FALL ON ICE, CLIMBING UNROPED—Washington, Mt. Rainier. On July 31, Leslie-Ann Smith (23), a Tacoma resident, was climbing down the Fryingpan Glacier after a climb on the Little Tahoma Ridge with a party of four. While at the edge of the glacier the climbers stopped while one of them went ahead to check the descent below them.
Even though a fairly experienced climber, Leslie-Ann unroped at that time and when her friend from below called instructing the group to find an alternate route she turned to face uphill and tripped on the rope at her feet.
She fell on the thin and soft layer of snow that covers the sheets of ice and slid down the 60° slope for 200 feet and then crashed and tumbled over another 50 feet of rocks. Witnesses who studied the tracks left on the snow as she skidded down the glacier said that there were points along her fall line where there were no visible traces of her passage.
“She was flying down that ice, literally flying,” said another climber who witnessed the fall.
Luckily for Leslie-Ann there was a Ranger in the area, John Hayes who is stationed at Sunrise. He administered emergency first aid and succeeded in controlling some of the bleeding. Having established that there were no spinal injuries, Hayes and Leslie’s friends wrapped the injured woman in a sleeping bag and alerted headquarters who in turn called MAST.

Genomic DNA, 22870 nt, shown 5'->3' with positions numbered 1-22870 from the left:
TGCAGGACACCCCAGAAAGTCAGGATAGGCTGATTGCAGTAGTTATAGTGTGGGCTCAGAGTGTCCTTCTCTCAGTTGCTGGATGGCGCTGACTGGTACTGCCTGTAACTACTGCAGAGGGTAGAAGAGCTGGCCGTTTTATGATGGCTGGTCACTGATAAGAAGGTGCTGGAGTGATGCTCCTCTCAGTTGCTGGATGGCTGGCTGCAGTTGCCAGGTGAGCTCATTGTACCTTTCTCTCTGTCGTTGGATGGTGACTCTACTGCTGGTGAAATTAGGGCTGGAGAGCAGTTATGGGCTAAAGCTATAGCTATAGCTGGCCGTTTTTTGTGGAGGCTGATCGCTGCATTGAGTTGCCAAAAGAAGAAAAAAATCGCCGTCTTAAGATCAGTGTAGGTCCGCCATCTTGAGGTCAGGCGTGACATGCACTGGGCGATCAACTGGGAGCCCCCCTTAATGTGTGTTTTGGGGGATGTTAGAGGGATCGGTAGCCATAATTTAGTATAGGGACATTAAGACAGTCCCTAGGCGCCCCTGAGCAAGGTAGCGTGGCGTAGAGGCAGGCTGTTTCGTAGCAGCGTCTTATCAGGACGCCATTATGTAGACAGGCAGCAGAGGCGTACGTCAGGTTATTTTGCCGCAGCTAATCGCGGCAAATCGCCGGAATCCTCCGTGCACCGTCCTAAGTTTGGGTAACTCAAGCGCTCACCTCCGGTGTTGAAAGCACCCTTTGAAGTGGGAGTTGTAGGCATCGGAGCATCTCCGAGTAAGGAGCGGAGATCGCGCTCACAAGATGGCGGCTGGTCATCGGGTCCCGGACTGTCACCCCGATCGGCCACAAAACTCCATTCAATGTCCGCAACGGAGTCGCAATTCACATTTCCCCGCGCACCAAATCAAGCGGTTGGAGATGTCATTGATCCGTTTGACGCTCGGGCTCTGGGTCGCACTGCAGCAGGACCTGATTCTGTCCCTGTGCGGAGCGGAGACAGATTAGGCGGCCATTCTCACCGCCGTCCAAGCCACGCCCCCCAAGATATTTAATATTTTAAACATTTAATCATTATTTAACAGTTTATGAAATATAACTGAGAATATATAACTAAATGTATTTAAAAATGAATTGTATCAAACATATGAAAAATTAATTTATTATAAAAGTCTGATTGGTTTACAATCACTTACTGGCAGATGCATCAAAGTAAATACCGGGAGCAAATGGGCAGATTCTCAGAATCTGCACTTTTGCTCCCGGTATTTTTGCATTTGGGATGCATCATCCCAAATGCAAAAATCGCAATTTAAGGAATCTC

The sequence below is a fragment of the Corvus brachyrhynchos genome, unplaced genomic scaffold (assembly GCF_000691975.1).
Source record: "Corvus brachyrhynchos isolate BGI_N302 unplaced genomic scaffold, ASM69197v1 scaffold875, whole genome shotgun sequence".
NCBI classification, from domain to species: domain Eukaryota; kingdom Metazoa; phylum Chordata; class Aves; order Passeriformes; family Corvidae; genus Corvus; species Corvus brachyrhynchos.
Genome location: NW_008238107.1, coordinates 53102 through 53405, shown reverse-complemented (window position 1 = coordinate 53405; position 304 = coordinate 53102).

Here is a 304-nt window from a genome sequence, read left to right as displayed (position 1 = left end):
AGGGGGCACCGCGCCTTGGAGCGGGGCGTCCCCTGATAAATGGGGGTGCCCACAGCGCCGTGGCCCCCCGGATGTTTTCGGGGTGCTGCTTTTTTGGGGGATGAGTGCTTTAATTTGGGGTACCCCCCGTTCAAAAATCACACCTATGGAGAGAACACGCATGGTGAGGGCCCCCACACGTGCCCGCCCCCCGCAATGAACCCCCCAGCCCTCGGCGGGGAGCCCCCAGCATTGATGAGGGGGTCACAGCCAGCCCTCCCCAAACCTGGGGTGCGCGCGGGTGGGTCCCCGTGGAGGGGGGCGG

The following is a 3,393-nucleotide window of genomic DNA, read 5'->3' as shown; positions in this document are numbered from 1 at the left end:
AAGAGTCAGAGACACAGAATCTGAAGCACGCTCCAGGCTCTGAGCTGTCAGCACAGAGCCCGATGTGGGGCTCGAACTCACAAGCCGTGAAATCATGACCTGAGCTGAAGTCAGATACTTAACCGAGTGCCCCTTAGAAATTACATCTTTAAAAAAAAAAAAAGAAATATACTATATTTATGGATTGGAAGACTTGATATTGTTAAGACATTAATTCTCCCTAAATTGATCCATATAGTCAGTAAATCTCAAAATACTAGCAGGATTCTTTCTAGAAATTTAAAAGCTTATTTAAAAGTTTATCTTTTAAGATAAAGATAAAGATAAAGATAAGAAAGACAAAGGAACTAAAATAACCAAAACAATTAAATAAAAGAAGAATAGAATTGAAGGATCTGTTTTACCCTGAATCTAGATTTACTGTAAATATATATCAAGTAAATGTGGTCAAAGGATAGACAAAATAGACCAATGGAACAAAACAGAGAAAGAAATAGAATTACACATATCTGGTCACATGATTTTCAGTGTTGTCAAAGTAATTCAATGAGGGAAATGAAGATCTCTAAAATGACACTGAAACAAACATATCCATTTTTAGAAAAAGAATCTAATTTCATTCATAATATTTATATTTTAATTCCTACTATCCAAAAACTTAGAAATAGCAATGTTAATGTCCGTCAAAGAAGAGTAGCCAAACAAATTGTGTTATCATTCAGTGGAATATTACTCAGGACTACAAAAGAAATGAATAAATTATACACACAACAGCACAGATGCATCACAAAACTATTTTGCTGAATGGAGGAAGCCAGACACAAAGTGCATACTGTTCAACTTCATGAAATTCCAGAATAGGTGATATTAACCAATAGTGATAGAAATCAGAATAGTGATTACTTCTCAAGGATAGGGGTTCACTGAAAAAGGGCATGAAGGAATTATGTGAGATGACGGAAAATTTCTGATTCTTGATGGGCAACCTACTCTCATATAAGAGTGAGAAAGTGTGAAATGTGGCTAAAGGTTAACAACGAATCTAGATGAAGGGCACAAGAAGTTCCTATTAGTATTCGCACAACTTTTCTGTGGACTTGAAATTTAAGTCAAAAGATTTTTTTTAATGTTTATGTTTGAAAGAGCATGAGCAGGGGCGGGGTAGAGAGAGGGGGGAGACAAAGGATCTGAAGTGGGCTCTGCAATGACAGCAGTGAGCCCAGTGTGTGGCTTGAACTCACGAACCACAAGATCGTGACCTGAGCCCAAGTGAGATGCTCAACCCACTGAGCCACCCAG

After picking up a ranger at Sunrise, the helicopter flew to the site of the accident but the 60° slope prevented pilots from touching down. While hovering ten feet off the ground, John Hallmark, the medic, jumped out and a litter was then lowered to him. Miss Smith was secured and hoisted up to the helicopter, followed by the medic and Ranger Hayes who was dropped off at Sunrise before the victim was flown to St. Joseph’s Hospital in Tacoma where her father is a surgeon.
After more than nine hours of surgery for the severe skull fractures and crushed facial features, Leslie-Ann was placed on the critical list and a day later, “owing to her remarkable fitness,” she was listed as serious. Tuesday afternoon the doctors happily announced her condition as satisfactory. (Source: Report sent by Howard Stansbury.)
(Ed. Note: This was one of six missions flown by the 54th MAST that day.)